The Stanford videos are youtube based. I tried looking for a an accompanying course website that goes along with these videos but they don't have one, so the link I posted before is the only one. They do have a course website but it is only for the current class being taught, there's no videos and it's a different teacher so the notes and stuff don't follow the videos on youtube. The course is called Programming Methodology CS106A. The next two in the sequence are Programming Abstractions CS106B and Programming Paradigms CS107A.

There is also a Harvard programming course CS50, that teaches C (no Java) and it is also very beginner friendly. That one does have an accompanying website and their own video player. The site even has transcribed lecture notes, homework, exams, solutions to the homework and exams, videos for the help sessions....everything! So you can literally take the entire course as if you were in the class. Here is the course website for that class:
http://cs50.tv/2010/fall/

I did the Harvard one first before moving onto Standford and that is an amazing course as well. A lot of that won't apply to Java as he goes deep into pointers and memory access that doesn't apply to Java but if you plan on learning C also it is a fantastic course. Even if you're not planning on learning C it is still beneficial just to know what's going on under the hood with memory access and all that fun stuff. I learned a lot about the differences between Java and C from that course because I had only minimal C experience prior to watching those videos.

And while I'm at it, there are also free programming courses on MIT as well. I haven't gone through any of those videos yet though... That's gonna be my next stop after finishing off Standford. They also have two courses on mathematics for computer/engineers that I'm particularly interested (because I want to get into DSP programming). It's amazing how good of an education you can get just by mooching free courses from these top-level colleges and between all of them they provide a wide variety of topics.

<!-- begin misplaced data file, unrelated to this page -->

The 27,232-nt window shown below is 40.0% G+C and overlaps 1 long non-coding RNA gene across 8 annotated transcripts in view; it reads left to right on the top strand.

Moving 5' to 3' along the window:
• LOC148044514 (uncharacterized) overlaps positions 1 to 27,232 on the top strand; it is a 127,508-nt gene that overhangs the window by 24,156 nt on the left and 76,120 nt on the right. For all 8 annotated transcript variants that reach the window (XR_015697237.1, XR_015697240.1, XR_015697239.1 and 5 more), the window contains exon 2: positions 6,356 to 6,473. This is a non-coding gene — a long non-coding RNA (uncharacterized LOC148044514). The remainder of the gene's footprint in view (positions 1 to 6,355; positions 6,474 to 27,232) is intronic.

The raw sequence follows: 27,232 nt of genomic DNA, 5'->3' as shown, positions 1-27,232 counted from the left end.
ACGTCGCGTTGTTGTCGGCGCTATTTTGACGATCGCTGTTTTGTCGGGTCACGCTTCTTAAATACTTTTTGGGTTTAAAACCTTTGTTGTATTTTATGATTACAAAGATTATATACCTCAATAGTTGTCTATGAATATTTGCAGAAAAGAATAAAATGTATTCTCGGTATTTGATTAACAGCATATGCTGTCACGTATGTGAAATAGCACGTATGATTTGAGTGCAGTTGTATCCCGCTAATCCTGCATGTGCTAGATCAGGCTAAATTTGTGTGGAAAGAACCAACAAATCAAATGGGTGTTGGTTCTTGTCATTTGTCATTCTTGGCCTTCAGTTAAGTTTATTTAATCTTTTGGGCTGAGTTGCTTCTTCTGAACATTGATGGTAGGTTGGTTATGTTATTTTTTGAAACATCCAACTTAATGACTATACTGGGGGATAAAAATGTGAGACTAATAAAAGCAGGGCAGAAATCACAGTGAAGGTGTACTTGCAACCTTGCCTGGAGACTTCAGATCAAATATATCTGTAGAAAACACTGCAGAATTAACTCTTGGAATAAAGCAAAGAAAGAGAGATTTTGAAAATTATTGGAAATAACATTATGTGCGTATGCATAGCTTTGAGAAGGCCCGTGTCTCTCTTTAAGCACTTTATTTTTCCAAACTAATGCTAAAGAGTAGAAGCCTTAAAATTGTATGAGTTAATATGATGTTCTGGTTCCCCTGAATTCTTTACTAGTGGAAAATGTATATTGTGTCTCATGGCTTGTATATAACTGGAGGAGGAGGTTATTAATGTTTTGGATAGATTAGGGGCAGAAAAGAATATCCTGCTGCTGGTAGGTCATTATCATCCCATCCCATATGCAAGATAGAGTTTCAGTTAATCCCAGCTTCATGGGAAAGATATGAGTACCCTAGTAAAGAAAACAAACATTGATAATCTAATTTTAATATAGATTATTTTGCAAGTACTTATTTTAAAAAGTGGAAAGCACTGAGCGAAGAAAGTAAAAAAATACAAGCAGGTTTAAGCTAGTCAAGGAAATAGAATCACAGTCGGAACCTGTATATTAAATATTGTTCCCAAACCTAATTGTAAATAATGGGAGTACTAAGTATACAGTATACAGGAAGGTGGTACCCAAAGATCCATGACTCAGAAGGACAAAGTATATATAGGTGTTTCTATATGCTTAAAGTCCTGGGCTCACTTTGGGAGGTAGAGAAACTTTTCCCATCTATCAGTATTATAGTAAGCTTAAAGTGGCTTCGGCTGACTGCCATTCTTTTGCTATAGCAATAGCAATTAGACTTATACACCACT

Hope that helps.
Campbell Ritchie
Sheriff

Joined: Oct 13, 2005
Posts: 37953
    
  22
We have courses where the only prerequisite is being able to distinguish a student who is turned on from a student who is turned off
Avery Jerauld
Greenhorn

Joined: Aug 15, 2011
Posts: 28

I've watched some of those videos over the weekend, and they are very helpful!

And as a reference to look at when I'm at school and can't watch the videos, I found this http://sepwww.stanford.edu/data/media/public/sep/jon/family/jos/oop/oop1.htm

It, too, is on the Stanford website. They're just so helpful.

But what it does is compare typing Java to writing a novel. It shows green font in what would be how it is written in a novel, red font for how the same thing would be shown in java, and brown is somewhere inbetween so you don't get lost in the transition.

What do you guys think of it? I find it very helpful.
 
It is sorta covered in the JavaRanch Style Guide.